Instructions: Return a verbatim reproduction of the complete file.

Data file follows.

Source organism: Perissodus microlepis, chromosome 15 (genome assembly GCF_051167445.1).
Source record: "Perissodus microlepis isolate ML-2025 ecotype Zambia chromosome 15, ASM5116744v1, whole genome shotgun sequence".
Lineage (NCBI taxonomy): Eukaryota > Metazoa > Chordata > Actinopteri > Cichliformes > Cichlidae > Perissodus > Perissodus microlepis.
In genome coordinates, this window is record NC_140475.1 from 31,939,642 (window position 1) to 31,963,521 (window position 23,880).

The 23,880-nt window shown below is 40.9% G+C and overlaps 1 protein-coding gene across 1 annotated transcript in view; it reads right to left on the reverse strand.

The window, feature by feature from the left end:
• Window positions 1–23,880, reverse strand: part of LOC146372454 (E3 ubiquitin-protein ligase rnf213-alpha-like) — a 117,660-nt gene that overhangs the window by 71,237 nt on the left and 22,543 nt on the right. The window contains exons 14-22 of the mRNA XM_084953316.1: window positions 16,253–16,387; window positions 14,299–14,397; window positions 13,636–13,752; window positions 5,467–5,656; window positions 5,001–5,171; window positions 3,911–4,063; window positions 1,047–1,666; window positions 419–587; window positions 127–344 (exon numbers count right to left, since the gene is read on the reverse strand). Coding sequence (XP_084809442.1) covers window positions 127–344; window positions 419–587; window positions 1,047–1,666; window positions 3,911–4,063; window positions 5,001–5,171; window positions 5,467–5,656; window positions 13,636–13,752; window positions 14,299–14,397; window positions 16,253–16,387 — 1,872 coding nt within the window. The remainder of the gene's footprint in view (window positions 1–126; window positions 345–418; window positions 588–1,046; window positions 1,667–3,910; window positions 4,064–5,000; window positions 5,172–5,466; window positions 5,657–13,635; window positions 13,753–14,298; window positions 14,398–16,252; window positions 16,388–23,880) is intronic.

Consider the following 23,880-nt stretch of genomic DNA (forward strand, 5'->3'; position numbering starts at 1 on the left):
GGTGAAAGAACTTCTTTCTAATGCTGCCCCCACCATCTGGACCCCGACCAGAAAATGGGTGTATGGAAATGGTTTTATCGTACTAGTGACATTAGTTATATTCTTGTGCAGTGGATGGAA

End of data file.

Source organism: Perissodus microlepis, chromosome 15 (genome assembly GCF_051167445.1).
Source record: "Perissodus microlepis isolate ML-2025 ecotype Zambia chromosome 15, ASM5116744v1, whole genome shotgun sequence".
Lineage (NCBI taxonomy): Eukaryota > Metazoa > Chordata > Actinopteri > Cichliformes > Cichlidae > Perissodus > Perissodus microlepis.
In genome coordinates, this window is record NC_140475.1 from 31,939,642 (window position 1) to 31,963,521 (window position 23,880).

The 23,880-nt window shown below is 40.9% G+C and overlaps 1 protein-coding gene across 1 annotated transcript in view; it reads right to left on the reverse strand.

The window, feature by feature from the left end:
• Window positions 1–23,880, reverse strand: part of LOC146372454 (E3 ubiquitin-protein ligase rnf213-alpha-like) — a 117,660-nt gene that overhangs the window by 71,237 nt on the left and 22,543 nt on the right. The window contains exons 14-22 of the mRNA XM_084953316.1: window positions 16,253–16,387; window positions 14,299–14,397; window positions 13,636–13,752; window positions 5,467–5,656; window positions 5,001–5,171; window positions 3,911–4,063; window positions 1,047–1,666; window positions 419–587; window positions 127–344 (exon numbers count right to left, since the gene is read on the reverse strand). Coding sequence (XP_084809442.1) covers window positions 127–344; window positions 419–587; window positions 1,047–1,666; window positions 3,911–4,063; window positions 5,001–5,171; window positions 5,467–5,656; window positions 13,636–13,752; window positions 14,299–14,397; window positions 16,253–16,387 — 1,872 coding nt within the window. The remainder of the gene's footprint in view (window positions 1–126; window positions 345–418; window positions 588–1,046; window positions 1,667–3,910; window positions 4,064–5,000; window positions 5,172–5,466; window positions 5,657–13,635; window positions 13,753–14,298; window positions 14,398–16,252; window positions 16,388–23,880) is intronic.

Consider the following 23,880-nt stretch of genomic DNA (forward strand, 5'->3'; position numbering starts at 1 on the left):
GGTGAAAGAACTTCTTTCTAATGCTGCCCCCACCATCTGGACCCCGACCAGAAAATGGGTGTATGGAAATGGTTTTATCGTACTAGTGACATTAGTTATATTCTTGTGCAGTGGATGGAA